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André Masson

Sémiramis et le Minotaure, 14793

Ink on paper
18 7/10 × 24 3/5 in
47.6 × 62.4 cm
Bidding closed
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About the work
Exhibition history
Bibliography
Provenance
P
Phillips

This work is accompanied by a certificate of authenticity issued by the Comité André Masson.

This work is accompanied by a certificate of authenticity issued by the Comité André Masson.

Signature
Signed and dated "André Masson Juillet 1940" lower edge; titled "Sémiramis et le Minotaure" upper right; further inscribed and titled "II … Read more
André Masson
French, 1896–1987
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An early Surrealist and devotee of Cubism—who went on to inspire the New York Abstract Expressionists before taking up a late interest in impressionistic landscapes—André Masson was an iconoclast whose abrupt stylistic transitions defy classification. Along with Joan Miró, he explored automatic drawing, seeking to express the creative force of the unconscious. This led to images—like the celebrated Battle of the Fishes (1927), a poetic depiction of conflict and metamorphosis with undertones of primordial eroticism—derived from random gestures and drawn spontaneously in glue, then sprinkled with colored sands for added texture and complexity. His signature violence, evident in the terrifying, fragmented figures of In The Tower of Sleep (1938), reflects the horrors of the Spanish Civil War and WWII, as well as his own troubled psyche in the aftermath of his service in WWI.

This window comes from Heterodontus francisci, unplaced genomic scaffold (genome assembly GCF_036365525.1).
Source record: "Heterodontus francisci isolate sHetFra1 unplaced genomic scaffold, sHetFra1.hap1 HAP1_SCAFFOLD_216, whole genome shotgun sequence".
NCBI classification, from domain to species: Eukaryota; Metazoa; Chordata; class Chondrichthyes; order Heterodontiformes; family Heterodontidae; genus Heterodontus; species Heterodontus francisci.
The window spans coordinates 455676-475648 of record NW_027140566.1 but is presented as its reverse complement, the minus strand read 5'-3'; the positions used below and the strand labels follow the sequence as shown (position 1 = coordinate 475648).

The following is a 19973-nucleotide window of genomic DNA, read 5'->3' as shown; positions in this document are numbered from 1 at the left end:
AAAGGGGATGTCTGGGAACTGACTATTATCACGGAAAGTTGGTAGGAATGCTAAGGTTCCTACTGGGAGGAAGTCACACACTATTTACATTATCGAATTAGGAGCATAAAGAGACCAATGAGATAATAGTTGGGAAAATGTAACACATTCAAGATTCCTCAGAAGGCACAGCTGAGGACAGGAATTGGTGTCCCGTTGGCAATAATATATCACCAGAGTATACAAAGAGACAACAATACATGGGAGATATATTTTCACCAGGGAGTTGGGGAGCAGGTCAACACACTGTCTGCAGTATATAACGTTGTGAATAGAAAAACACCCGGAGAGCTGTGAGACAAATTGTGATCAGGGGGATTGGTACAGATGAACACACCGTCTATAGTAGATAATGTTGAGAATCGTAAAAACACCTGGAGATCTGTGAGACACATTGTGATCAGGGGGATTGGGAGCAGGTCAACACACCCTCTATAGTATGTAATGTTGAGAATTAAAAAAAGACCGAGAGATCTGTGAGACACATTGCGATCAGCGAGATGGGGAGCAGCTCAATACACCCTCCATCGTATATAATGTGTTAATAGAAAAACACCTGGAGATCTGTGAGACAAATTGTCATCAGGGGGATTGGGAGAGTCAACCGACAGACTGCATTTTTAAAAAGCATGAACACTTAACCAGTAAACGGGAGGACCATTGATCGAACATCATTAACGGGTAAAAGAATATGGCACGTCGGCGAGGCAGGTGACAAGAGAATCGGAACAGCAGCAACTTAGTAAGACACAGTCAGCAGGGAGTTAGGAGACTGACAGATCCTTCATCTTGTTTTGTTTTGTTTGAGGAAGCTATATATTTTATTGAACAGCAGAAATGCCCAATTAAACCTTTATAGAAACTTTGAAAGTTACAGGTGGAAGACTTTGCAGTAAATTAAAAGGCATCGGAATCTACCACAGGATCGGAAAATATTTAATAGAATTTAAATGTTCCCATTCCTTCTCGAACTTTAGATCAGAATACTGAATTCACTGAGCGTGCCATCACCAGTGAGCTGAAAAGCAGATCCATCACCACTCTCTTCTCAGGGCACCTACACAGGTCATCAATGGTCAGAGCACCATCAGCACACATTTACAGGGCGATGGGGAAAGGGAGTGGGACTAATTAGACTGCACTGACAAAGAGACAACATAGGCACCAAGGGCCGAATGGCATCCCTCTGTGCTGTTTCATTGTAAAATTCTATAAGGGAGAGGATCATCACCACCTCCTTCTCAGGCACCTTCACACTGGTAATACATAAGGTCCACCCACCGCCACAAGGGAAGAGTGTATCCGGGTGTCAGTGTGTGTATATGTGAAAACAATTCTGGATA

Save
Save
view
View in room
share
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Save
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view
View in room
share
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About the work
Exhibition history
Bibliography
Provenance
P
Phillips

This work is accompanied by a certificate of authenticity issued by the Comité André Masson.

This work is accompanied by a certificate of authenticity issued by the Comité André Masson.

Signature
Signed and dated "André Masson Juillet 1940" lower edge; titled "Sémiramis et le Minotaure" upper right; further inscribed and titled "II … Read more
André Masson
French, 1896–1987
Follow

An early Surrealist and devotee of Cubism—who went on to inspire the New York Abstract Expressionists before taking up a late interest in impressionistic landscapes—André Masson was an iconoclast whose abrupt stylistic transitions defy classification. Along with Joan Miró, he explored automatic drawing, seeking to express the creative force of the unconscious. This led to images—like the celebrated Battle of the Fishes (1927), a poetic depiction of conflict and metamorphosis with undertones of primordial eroticism—derived from random gestures and drawn spontaneously in glue, then sprinkled with colored sands for added texture and complexity. His signature violence, evident in the terrifying, fragmented figures of In The Tower of Sleep (1938), reflects the horrors of the Spanish Civil War and WWII, as well as his own troubled psyche in the aftermath of his service in WWI.

André Masson

Sémiramis et le Minotaure, 14793

Ink on paper
18 7/10 × 24 3/5 in
47.6 × 62.4 cm
Bidding closed
Want to sell a work by this artist? Consign with Artsy.
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